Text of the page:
12/12/2014 11:06 am ET Updated Feb 03, 2015

Talking Leadership With Commerce Secretary Penny Pritzker

As secretary of the Department of Commerce, Penny Pritzker has the job of promoting American businesses' economic development and overseeing a wide range of agencies, from the U.S. Patent and Trademark Office and the International Trade Administration to the Census Bureau and the National Oceanic and Atmospheric Administration.

Pritzker, who founded and ran five different businesses in real estate, hospitality, senior living and financial services, spoke about her management and leadership philosophy with me, a guest writer for On Leadership. I am the vice president for leadership and innovation at the nonprofit Partnership for Public Service and head of the organization's Center for Government Leadership. The conversation has been lightly edited for length and clarity.

Q. After years in the private sector, what were some surprises about running the Department of Commerce?

A. The challenge I faced early on was not having a team in place and having to hire a lot of people quickly. When I came in, about 15 of my 22 Senate-confirmed positions were vacant or about to become vacant, and 80 percent of the leadership jobs in the Office of the Secretary were vacant.

Q. What is your leadership philosophy?

A. I believe the biggest priority in any leader's job is to put together a team and really empower the team. Another thing I've been trying to do is provide a culture where people are proud to work, feel appreciated and understand the mission.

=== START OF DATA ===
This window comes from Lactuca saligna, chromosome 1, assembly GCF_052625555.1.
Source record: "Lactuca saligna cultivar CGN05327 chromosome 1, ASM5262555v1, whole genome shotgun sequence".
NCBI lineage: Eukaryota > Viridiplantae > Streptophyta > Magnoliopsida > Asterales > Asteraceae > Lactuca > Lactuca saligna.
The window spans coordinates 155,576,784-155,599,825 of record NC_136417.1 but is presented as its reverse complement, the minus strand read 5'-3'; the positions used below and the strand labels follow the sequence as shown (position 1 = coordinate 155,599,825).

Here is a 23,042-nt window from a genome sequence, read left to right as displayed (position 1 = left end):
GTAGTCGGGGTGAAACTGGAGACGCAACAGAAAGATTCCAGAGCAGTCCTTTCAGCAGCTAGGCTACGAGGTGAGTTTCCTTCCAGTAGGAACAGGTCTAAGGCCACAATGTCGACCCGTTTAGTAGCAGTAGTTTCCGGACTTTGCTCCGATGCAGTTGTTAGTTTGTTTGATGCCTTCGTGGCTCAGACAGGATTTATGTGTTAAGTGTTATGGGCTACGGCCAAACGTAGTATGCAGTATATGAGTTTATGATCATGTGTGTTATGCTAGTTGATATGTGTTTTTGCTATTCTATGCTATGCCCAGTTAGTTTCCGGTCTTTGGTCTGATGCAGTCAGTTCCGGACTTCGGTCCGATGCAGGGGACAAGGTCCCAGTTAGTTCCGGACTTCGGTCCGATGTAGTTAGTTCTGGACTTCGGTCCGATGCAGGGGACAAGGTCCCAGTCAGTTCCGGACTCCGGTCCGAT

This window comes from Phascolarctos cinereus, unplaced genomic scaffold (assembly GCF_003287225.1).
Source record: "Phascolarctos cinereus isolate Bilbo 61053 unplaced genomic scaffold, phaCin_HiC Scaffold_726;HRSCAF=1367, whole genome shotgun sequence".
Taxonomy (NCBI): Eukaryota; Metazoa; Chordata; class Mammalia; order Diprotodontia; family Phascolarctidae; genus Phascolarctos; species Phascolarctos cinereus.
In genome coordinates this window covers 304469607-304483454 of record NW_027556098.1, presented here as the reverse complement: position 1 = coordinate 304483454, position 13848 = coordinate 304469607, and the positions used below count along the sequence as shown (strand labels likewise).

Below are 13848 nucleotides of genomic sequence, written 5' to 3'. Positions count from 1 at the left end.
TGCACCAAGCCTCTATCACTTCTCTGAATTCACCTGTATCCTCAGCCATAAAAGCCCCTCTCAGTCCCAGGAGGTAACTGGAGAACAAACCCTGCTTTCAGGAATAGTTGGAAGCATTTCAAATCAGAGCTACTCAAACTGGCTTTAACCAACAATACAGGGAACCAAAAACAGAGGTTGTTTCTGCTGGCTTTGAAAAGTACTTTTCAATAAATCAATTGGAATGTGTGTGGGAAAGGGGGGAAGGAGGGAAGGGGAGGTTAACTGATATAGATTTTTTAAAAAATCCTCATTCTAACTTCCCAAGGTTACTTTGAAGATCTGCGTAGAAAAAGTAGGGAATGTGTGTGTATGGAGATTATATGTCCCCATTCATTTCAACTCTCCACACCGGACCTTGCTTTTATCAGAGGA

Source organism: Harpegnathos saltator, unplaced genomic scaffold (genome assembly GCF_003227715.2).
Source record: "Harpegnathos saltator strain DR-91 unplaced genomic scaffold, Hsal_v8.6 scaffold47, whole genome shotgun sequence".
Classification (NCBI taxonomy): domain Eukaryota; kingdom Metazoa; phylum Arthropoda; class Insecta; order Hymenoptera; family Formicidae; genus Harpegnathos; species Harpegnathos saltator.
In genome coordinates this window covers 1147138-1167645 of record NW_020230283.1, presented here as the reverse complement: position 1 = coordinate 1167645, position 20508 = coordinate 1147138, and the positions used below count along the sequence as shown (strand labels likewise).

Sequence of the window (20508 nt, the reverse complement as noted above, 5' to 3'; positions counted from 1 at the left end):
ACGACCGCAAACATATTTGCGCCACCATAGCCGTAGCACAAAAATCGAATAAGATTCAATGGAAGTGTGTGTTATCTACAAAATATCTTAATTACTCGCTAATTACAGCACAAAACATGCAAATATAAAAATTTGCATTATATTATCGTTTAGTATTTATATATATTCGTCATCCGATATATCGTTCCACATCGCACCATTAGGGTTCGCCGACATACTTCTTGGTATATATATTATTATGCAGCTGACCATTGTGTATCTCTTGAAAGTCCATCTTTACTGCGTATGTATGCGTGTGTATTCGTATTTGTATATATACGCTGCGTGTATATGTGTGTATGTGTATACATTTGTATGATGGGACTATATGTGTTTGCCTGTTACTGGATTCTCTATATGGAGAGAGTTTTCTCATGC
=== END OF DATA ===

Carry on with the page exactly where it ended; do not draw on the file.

Q. Recent events like the scandal at the Department of Veterans Affairs highlight how difficult it can be for executives to stay in contact with employees on the front lines. What are you doing to make sure you get unfiltered information about organizational problems?

A. You have to celebrate people who bring problems forward. I have an operating committee meeting every week with senior leadership where we just talk about the problems. Nobody gets blamed, nobody gets in trouble. It's all about revealing problems and coming up with solutions. I also try to be the best listener that I can be. There are so many things tugging at my time, so focusing on listening is something that is a challenge every day.

I have said to my closest advisers, "Your job is not to tell me about something you're concerned with, it's to get in my face and make sure I've heard you. You're not off the hook by just telling me something in passing in the hallway." So there must be a collective ownership of the challenges we face. I'm not pretending we've got it all right. I'm just trying to create an environment where people feel comfortable to say that something doesn't work.

This post was originally featured on The Washington Post's website.